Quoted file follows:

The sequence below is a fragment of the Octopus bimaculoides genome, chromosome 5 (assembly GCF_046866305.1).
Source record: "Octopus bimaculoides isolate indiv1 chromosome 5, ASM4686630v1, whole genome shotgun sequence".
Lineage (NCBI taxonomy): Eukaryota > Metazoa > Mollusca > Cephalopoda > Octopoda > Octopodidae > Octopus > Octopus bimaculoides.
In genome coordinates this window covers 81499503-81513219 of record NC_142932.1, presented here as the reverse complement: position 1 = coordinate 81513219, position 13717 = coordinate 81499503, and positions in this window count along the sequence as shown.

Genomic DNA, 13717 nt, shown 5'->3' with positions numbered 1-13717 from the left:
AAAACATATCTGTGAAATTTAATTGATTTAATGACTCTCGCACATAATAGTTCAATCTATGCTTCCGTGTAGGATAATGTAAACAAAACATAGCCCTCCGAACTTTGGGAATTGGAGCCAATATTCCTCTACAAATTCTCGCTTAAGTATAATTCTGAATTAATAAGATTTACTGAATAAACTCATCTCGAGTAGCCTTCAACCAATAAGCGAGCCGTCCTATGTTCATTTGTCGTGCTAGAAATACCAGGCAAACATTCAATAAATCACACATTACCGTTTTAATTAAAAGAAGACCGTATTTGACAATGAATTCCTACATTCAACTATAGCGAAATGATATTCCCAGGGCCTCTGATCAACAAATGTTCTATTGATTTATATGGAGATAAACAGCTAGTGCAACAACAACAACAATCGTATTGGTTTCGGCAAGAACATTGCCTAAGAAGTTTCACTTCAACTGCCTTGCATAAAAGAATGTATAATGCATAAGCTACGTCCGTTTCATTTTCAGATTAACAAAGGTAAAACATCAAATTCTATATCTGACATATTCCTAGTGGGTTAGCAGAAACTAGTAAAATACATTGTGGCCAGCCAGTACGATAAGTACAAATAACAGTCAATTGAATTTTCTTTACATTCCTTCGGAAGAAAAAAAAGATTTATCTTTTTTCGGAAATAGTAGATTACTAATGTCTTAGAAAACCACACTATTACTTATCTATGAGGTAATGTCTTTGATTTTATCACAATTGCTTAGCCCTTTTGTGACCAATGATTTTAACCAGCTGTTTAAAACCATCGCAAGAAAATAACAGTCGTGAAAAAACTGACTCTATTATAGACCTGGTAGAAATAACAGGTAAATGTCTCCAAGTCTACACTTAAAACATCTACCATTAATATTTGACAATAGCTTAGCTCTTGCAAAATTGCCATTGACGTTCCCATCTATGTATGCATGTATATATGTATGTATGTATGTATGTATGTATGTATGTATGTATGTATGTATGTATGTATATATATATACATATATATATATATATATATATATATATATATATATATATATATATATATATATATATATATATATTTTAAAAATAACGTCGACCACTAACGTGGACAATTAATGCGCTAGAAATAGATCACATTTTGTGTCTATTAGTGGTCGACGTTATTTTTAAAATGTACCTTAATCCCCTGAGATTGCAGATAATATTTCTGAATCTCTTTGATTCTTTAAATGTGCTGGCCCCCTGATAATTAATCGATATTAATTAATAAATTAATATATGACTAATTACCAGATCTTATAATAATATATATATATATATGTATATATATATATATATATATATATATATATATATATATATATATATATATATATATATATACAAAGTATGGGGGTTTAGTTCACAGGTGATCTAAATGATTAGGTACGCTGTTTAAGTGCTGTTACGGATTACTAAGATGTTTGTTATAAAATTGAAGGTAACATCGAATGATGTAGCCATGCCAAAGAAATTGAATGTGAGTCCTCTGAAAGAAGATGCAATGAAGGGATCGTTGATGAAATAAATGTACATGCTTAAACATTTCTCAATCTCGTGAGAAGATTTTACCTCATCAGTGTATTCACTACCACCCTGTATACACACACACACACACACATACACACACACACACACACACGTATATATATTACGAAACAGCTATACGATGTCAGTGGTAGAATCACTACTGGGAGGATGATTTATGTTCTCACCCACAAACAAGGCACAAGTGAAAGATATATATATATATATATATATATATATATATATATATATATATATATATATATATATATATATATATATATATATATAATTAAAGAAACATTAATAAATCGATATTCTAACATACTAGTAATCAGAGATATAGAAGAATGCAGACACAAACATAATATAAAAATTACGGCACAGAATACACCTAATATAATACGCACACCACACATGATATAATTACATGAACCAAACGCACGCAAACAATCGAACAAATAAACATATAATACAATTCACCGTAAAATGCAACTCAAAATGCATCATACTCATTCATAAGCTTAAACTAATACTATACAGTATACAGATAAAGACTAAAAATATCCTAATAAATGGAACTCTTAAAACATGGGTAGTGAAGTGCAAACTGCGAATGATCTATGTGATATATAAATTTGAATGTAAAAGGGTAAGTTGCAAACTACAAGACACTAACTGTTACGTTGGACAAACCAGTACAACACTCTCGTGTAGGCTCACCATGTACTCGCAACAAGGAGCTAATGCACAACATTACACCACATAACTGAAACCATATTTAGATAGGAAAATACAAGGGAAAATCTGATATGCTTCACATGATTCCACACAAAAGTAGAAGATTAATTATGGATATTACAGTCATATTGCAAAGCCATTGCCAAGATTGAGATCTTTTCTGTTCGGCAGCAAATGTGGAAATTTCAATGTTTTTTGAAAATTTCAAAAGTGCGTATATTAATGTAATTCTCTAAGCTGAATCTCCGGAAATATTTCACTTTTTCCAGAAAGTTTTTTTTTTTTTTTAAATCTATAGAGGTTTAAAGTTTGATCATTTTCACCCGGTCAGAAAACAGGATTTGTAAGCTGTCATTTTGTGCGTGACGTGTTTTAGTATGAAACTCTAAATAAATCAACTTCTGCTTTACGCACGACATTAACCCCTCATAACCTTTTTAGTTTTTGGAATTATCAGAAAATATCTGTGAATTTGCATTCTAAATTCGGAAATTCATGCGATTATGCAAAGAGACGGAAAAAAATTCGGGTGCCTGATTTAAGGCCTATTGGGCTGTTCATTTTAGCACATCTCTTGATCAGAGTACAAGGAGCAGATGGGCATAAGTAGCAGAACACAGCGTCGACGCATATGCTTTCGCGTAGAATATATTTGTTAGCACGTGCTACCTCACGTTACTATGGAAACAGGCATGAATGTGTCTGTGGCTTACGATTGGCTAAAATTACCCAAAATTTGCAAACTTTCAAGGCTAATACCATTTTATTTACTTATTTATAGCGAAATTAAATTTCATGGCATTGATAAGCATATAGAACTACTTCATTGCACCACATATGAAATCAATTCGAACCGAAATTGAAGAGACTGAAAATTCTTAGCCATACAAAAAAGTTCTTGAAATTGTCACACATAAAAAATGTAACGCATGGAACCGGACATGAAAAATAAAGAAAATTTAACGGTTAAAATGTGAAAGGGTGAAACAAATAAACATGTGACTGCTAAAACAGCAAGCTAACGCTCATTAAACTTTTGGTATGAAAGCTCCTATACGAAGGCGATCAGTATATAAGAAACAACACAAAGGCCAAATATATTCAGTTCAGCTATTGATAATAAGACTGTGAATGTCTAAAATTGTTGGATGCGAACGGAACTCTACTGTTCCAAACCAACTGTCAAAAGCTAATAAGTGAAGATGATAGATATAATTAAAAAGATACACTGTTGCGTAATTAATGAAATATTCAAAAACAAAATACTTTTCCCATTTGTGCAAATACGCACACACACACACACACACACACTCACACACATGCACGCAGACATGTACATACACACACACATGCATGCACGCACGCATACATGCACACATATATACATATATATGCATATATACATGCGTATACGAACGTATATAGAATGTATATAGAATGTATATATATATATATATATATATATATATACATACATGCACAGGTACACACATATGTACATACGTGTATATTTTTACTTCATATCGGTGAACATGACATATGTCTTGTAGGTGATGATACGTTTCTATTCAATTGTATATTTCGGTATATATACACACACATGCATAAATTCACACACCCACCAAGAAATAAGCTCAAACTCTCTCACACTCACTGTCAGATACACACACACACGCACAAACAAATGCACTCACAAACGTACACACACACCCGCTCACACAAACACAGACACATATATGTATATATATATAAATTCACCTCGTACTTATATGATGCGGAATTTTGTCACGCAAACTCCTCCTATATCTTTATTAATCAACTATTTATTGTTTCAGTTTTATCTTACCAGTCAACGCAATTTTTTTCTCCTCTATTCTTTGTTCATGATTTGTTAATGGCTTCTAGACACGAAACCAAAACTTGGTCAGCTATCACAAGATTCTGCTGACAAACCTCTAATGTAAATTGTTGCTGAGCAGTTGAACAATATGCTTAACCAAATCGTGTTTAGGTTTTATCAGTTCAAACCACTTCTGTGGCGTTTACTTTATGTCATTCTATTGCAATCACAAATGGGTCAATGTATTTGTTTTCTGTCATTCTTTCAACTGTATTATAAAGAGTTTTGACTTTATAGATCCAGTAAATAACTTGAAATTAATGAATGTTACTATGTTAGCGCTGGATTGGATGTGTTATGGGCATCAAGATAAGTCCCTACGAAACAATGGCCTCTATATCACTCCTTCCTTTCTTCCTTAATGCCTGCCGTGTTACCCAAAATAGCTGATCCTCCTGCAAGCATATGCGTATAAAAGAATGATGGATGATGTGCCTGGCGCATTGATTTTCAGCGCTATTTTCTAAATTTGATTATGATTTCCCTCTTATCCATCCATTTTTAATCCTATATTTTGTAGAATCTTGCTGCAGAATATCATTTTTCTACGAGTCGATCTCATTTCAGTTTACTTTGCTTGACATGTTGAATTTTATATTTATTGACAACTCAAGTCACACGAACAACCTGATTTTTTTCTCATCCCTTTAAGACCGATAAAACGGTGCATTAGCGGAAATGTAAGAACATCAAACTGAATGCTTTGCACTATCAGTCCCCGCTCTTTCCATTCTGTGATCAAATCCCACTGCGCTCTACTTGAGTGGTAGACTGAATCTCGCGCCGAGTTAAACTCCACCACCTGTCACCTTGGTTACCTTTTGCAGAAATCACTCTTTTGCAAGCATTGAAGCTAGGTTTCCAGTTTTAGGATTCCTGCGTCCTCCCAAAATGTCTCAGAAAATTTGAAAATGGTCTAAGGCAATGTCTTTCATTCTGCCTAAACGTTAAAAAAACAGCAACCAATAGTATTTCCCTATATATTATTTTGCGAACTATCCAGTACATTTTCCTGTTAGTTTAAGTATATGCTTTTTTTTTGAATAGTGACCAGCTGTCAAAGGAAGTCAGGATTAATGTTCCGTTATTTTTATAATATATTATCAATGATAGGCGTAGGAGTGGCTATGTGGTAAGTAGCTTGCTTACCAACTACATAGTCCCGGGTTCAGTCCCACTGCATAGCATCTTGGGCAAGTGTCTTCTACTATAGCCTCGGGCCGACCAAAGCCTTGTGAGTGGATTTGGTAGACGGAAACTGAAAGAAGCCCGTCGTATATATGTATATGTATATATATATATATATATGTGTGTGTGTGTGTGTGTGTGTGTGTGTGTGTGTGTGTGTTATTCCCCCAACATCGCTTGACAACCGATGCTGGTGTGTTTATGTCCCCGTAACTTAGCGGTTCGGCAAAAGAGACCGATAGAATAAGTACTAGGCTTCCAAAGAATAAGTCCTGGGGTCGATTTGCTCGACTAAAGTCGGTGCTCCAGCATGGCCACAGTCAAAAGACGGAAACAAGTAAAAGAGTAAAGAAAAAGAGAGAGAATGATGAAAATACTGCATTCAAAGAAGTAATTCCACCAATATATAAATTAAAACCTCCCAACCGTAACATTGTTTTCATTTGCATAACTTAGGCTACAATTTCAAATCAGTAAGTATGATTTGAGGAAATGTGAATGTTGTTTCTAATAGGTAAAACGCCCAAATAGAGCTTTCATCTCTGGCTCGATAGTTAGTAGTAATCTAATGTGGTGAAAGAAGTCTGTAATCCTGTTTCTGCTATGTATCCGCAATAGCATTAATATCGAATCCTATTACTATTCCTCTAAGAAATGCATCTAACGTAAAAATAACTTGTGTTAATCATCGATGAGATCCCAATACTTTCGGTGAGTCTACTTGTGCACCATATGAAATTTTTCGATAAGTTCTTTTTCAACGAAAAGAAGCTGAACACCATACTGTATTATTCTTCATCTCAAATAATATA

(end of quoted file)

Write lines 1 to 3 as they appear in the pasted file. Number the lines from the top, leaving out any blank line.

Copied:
The sequence below is a fragment of the Octopus bimaculoides genome, chromosome 5 (assembly GCF_046866305.1).
Source record: "Octopus bimaculoides isolate indiv1 chromosome 5, ASM4686630v1, whole genome shotgun sequence".
Lineage (NCBI taxonomy): Eukaryota > Metazoa > Mollusca > Cephalopoda > Octopoda > Octopodidae > Octopus > Octopus bimaculoides.